Blue Calcedon

Calcédonia is a milky blue stone. The Calcedonian stone is very old, it was discovered around 4000 BC. Jesus Christ in Asia Minor (current Türkiye). It can be naturally tired or united. It is made up of silica or silicon dioxide. It belongs to the family of polycrystalline quartz, in other words it is an aggregate of microscopic crystals with a small amount of impurities. It is these impurities that are responsible for the color and texture of this variety.

The first to exploit the natural stone Calcédoine were the Babylonians who used it in the manufacture of tools and weapons because it was relatively hard and sharp. Later at the Bronze Age, the Minoans, an ancient civilization of the Crête Island used it to create "cylinders" as documents. These were small rollers with signs carved in relief to print patterns on the wax, if you are in Paris, you can admire them in the Mesopotamia section at the Louvre.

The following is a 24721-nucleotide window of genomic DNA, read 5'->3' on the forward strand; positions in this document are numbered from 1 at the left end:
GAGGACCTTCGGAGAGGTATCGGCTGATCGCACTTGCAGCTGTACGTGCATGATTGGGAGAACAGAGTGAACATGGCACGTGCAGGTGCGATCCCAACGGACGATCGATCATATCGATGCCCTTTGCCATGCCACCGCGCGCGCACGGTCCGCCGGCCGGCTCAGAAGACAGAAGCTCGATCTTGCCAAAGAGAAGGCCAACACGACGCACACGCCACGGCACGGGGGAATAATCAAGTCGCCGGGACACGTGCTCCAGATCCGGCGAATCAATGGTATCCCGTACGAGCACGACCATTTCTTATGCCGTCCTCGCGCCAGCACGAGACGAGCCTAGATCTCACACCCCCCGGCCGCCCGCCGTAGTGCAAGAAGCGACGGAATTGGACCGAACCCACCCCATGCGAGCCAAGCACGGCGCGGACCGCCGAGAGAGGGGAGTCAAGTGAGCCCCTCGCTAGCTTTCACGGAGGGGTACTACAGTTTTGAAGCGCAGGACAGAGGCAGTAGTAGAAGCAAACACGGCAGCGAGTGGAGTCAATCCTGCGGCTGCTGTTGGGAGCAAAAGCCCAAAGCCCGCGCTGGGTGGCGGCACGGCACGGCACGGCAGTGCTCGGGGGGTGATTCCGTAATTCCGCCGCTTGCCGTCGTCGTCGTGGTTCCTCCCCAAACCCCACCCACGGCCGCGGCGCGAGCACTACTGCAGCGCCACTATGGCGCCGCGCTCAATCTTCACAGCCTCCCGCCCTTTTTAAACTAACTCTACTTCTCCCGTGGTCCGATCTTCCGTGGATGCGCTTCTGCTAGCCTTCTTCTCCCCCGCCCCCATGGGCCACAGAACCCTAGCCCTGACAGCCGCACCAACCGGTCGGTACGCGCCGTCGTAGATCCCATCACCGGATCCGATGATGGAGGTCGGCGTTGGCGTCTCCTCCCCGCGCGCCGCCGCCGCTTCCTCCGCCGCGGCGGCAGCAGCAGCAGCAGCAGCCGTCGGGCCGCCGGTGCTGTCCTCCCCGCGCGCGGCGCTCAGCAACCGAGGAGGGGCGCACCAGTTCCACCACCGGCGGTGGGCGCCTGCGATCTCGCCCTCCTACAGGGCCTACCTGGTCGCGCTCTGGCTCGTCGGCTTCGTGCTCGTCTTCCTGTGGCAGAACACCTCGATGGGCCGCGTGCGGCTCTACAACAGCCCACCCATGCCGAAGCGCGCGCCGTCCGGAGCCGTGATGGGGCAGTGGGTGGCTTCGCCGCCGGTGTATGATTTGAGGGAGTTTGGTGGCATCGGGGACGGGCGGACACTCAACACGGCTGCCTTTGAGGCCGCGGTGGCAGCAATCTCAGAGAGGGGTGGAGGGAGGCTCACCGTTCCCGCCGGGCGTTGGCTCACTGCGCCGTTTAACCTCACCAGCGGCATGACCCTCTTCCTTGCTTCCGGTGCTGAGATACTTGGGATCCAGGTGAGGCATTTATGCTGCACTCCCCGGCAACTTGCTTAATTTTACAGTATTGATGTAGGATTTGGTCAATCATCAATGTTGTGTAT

In Tibetan Buddhism the Calcedon symbolizes the Yin side of the spirit of the Buddha.
Blue Calcédonia is quoted many times in the divine Scriptures. In the Bible, it represents the third foundation of the wall of Jerusalem. In the Torah, Calcédonia is one of the stones that adorn the pectoral of judgment.

In the Middle Ages, blue crystal was used for its soothing properties in angry people. It is the stone of emotional expression: a beneficent and soft stone which, used to improve communication relieves and soothes tensions.